To us it seems quite amazing that there is no bridge connecting the peninsula with mainland Bolivia at San Pedro. The stretches of road on both sides are actually part of an important route from Peru to La Paz on the other side. We do not believe our eyes when we then realise that our Bolivia Hop bus is going to be ferried over on kind of a flat barge. All passengers will, though, be transported in small motorboats, assumingly for security reasons.
Corruption Bolivia/your country
Road safety Bolivia/your country
It is both spectacular and stunning to watch. Speechless we follow that the cargo, our bus, is being loaded on the barge and minutes later leaves from the dock. Seeing our bus with the passengers’ belongings left inside, floating off on a barge in the darkness, leaves us with a weird feeling inside. It looks a bit dangerous and worrying that this tall and heavy vehicle is being transported on a flat raft-like board of a size not much bigger than the bus itself.
The barge is slower than our boat, and it takes time to load and unload it as well. Having crossed the Strait of Tiquina, we wait on the other side in the cold for our bus to turn up. Even if pretty warm during day, temperatures at night get down to the freezing point. This is the typical alpine climate of the Andes Mountains. From a stall nearby locals sell food and hot drinks in plastic containers to the arriving passengers.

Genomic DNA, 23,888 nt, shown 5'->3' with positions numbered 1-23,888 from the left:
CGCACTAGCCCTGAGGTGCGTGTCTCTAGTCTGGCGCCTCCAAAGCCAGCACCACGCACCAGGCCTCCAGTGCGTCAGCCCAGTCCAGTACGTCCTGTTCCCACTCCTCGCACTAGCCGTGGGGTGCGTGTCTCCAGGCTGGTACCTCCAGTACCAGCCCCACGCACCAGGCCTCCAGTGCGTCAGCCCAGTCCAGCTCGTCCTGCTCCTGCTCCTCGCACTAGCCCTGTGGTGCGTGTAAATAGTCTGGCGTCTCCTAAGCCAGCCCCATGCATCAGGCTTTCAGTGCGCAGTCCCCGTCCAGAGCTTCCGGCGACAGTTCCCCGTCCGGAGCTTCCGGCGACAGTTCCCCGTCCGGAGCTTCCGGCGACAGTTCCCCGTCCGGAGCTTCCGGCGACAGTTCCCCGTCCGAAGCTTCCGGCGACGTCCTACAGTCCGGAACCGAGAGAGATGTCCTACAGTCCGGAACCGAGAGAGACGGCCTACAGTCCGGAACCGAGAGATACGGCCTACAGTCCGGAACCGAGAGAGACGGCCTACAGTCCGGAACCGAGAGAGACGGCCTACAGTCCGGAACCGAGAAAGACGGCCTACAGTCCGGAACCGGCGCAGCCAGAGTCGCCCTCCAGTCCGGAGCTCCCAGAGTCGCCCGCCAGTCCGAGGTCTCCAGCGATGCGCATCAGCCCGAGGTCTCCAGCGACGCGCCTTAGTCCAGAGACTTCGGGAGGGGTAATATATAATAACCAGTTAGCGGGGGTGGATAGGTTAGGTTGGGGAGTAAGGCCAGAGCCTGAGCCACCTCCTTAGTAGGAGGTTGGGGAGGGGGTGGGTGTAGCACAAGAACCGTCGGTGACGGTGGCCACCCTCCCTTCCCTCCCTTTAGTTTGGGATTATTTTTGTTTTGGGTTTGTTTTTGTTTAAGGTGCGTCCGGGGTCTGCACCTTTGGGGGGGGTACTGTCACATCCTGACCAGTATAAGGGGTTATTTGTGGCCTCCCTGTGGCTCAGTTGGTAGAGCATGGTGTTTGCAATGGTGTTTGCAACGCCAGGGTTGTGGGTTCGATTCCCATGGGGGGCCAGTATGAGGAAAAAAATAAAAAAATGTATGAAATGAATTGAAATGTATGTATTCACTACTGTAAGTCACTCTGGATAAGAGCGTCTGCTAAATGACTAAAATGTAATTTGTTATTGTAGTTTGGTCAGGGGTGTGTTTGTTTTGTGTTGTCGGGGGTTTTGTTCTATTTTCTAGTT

Later on we comprehend that we are maybe luckier than we at present have known of. Apparently there are frequent strikes and blockades of the main road in Bolivia around Copacabana. We read in recent Bolivian newspaper articles that since 2011, when the ideas of a bridge were presented, the local population has opposed to the commencement of the construction.
About 200 lake families are dependent on and make a living out of the crossing. They count on the income they get from transporting people on boats and even barges across the strait. What they ignore is the poor condition of some of the vessels as well as the danger they may expose the passengers to. Now and then when political initiative has been too threatening, the shore residents have responded by simply blocking the road to La Paz. At times it is a real nuisance to both Bolivians and Peruvians – as well as tourists on the way from Cusco to La Paz.
Fortunately, today our course has not been affected. However, as far as we understand, other days things do not run that smoothly. Those days you cannot rely on getting through to your destination due to such road blockades, occurring for some reason or another.